I am very close to St Peter’s grave and am looking onto St Peter’s Square as I greet you all over the world. Our Holy Father has invited me to take part in the Synod of Bishops on the New Evangelisation for Passing on the Christian Faith. That is why I cannot be in the Original Shrine today. It is a sign from Providence that we are able to unite our shrines in this way with the great Cathedral of Christendom here in Rome. Our mission is the mission of the Church. We want to serve her with our charism so that through the working of the Holy Spirit the Church may be given new vitality. That is the greatest objective so far of the Synod Fathers. Some speak of a new Pentecost. That should also be our concern. Our pilgrimage to the jubilee and to the Original Shrine leads us into Schoenstatt’s original source. We want to drink from the deepest source and in this way renew our charism for the times in which we are living. Gratitude for God’s guidance through the hundred years of our holy history again awakens in us the spirit of the beginning. We drink from this spirit, from the Founding Document, from Fr Kentenich’s spirit of faith, and the strength of the witness of the lives of the founder generation. In the past year we have deepened our experiences with the shrine. We have again cultivated all the ways in which our shrine lives in our family – starting with our relationship to the Original Shrine and reaching to living in and from our heart shrine. This deepening now leads us to our mission: Your covenant our mission. Continue reading “Year of Mission – Start now!”
It was one of the hottest days of the dry season. We had not seen rain in almost a month. The crops were dying. Cows had stopped giving milk. The rivers and streams were long gone back into the earth. It was a dry season that would bankrupt several farmers before it was through. Every day, my husband and his brothers would go about the arduous process of trying to get water to the fields. Lately this process had involved taking a truck to the local water rendering plant and filling it up with water. But severe rationing had cut everyone off. If we didn’t see some rain soon…we would lose everything. It was on this day that I learned the true lesson of sharing and witnessed the only miracle I have seen with my own eyes. I was in the kitchen making lunch for my husband and his brothers when I saw my six-year-old son, Billy, walking toward the woods. He wasn’t walking with the usual carefree abandon of a youth but with a serious purpose. I could only see his back. He was obviously walking with a great effort … trying to be as still as possible. Minutes after he disappeared into the woods, he came running out again, toward the house. I couldn’t take it any longer and I crept out of the house and followed him on his journey. He was cupping both hands in front of him as he walked, being very careful not to spill the water he held in them … maybe two or three tablespoons were held in his tiny hands. I sneaked close as he went into the woods. Branches and thorns slapped his little face, but he did not try to avoid them. He had a much higher purpose. As I leaned in to spy on him, I saw the most amazing sight. Continue reading “A Little Boy’s Miracle”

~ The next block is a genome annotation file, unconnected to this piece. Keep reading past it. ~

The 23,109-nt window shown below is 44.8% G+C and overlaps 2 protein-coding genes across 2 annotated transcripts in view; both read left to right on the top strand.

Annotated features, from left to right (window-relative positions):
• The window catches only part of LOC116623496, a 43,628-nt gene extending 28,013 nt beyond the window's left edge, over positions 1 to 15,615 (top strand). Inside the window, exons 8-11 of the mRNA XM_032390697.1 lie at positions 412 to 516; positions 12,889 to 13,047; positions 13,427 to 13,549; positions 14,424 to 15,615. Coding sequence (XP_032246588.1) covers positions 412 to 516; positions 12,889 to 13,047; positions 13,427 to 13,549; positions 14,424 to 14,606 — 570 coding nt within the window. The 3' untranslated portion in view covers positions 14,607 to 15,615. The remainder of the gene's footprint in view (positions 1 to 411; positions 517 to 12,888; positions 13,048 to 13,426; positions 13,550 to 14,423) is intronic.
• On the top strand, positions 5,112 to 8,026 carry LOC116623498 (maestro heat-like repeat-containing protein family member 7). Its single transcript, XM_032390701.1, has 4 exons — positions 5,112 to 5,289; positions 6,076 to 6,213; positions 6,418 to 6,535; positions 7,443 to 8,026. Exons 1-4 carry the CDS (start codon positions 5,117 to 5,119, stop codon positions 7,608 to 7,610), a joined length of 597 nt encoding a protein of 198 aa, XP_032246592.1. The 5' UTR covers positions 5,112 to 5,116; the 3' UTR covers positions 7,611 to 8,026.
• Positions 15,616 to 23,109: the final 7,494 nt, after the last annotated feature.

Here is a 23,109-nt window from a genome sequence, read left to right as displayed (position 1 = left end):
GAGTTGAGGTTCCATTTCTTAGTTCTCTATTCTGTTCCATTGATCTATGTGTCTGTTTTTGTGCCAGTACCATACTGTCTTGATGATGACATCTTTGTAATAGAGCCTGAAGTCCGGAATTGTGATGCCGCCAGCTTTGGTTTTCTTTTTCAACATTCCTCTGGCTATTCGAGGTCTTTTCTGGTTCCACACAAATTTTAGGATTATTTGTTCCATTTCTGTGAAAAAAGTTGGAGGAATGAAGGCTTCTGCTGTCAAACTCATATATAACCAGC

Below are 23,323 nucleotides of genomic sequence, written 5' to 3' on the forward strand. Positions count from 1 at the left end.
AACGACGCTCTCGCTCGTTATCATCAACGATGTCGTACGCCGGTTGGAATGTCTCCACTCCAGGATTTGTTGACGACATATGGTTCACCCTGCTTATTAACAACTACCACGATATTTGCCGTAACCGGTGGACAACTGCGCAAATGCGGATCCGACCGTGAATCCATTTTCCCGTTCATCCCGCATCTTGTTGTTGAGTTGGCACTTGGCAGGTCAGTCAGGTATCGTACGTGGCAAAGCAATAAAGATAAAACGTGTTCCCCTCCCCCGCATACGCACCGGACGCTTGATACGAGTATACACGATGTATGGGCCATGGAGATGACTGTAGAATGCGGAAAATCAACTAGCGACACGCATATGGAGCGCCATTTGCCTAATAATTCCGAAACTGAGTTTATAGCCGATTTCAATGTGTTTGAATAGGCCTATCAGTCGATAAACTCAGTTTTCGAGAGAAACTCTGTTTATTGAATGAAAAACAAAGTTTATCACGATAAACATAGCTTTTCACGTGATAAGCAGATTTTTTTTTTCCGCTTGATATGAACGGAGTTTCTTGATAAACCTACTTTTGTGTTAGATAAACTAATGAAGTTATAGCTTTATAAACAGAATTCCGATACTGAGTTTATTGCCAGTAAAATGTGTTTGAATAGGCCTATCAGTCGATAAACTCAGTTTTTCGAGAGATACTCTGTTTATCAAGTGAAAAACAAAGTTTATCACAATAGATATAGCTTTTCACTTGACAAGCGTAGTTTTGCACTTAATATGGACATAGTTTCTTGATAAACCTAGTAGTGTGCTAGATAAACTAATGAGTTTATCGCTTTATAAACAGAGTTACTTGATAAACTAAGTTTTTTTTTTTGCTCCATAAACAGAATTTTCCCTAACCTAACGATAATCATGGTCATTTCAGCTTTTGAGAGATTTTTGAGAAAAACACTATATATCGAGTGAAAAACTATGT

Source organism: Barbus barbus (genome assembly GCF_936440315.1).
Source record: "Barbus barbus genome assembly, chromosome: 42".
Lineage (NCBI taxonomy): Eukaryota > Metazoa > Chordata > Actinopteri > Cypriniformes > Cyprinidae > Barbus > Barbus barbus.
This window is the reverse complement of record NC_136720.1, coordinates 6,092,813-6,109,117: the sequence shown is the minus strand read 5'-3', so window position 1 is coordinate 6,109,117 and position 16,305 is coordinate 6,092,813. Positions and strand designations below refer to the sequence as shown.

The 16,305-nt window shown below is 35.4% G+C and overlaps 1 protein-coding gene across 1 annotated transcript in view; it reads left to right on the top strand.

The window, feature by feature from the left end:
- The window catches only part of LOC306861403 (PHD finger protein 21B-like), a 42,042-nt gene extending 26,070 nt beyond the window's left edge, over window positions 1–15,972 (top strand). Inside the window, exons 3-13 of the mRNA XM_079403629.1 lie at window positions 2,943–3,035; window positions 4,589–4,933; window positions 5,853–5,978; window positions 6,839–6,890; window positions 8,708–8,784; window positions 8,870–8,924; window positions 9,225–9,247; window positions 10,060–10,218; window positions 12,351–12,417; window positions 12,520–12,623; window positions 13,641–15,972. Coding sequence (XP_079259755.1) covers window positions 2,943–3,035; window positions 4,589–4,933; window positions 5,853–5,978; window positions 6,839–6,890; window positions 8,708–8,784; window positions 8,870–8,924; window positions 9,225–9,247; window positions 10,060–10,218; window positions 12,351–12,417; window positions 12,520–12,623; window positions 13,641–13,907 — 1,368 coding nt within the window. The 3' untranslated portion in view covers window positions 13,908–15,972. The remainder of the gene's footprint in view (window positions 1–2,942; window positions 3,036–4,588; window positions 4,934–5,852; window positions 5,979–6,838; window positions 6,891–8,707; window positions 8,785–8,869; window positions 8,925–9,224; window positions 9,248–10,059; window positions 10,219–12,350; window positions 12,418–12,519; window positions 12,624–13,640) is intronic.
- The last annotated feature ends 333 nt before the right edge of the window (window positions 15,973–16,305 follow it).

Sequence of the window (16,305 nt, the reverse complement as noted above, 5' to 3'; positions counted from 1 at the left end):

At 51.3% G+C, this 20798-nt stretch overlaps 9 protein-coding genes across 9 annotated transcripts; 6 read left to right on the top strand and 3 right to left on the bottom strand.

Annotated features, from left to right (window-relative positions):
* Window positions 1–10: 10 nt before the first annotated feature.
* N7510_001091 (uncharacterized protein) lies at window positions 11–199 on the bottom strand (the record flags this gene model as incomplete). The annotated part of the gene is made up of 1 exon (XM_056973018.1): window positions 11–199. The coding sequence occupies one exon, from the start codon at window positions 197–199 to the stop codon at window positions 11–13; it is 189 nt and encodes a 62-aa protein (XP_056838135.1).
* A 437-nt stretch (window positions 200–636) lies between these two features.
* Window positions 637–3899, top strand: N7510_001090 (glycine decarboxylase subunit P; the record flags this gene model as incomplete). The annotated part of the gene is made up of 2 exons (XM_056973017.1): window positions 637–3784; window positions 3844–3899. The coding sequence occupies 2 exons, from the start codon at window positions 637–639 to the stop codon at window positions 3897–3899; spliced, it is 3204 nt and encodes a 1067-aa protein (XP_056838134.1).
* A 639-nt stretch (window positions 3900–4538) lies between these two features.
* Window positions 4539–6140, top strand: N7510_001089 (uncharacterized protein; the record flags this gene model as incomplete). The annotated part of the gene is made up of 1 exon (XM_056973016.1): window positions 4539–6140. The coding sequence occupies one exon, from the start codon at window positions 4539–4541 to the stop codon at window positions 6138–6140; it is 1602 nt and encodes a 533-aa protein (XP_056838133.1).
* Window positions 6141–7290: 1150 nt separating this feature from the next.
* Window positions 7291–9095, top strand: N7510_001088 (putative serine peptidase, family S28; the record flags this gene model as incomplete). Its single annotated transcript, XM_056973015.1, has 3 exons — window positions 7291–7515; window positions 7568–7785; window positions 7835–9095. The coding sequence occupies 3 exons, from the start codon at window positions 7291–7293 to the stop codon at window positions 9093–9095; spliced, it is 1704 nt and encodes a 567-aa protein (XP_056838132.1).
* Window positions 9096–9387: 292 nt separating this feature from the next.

The “Light of the World” was painted in 1853-54 by the English artist William Holman Hunt (1827-1910). The painting, which measures 125 x 60 cm, is currently at Keble College, Oxford in England. The painting is really a painted text, a sermon on canvas. In “The Light of the World” the allegory chosen for illustration is that beautiful one in the Revelation, “Behold, I stand at the door and knock; if any man hears my voice and opens the door, I will come in to him, and will dine with him, and he with me” (Revelation 3:20). On the head of Christ are two crowns: the earthly crown of his passion as well as his heavenly crown of glory – this crown begins to bud and blossom – symbol of new life and new beginning. The Robe of Christ is a seamless robe. It symbolises the unbroken unity of the Body of Christ, the Family of the Church today throughout the world. Then there is the lamp carried by Christ. It is the lamp which guides us throughout the journey of our lives. The scene is during the night. There are dangers and obstacles on our path – the light of Christ will guide us and show us the safest and best way. The door of the soul is beautifully rendered. It has been a very long time since it has been opened. The weeds have climbed where they never could have climbed had it been kept open; stains of rust are over the iron-work. We can see brambles, because a place overgrown with brambles is a place to which the gardener doesn’t visit. The fruit the trees have borne has fallen to the ground – natural fruit, uncared for and untended. The sadness of the face of Christ is painful in the extreme, and the justification of this sadness is that Christ has knocked, and knocked in vain. Look how Christ’s knocks on the door of our souls – his hand is half-open and he listens intently; he is patient, he will wait for as long as it takes. The door has no handle. It can only be opened form the inside. In other words, only we can open the door of our souls to Christ. It is our choice. Perhaps we might see in this painting the whole meaning of the life of Christ, and the whole story of our own neglected souls. The idea of painting the picture came from a sonnet entitled “Tomorrow” by Lope de Vega, from Spain: “Soul, from thy casement look, and thou shalt see how He persists to knock and wait for thee!” And Oh, how often to that voice of sorrow, ”Tomorrow I will open” – I replied. And when the morrow came, I answered still: ” Tomorrow!”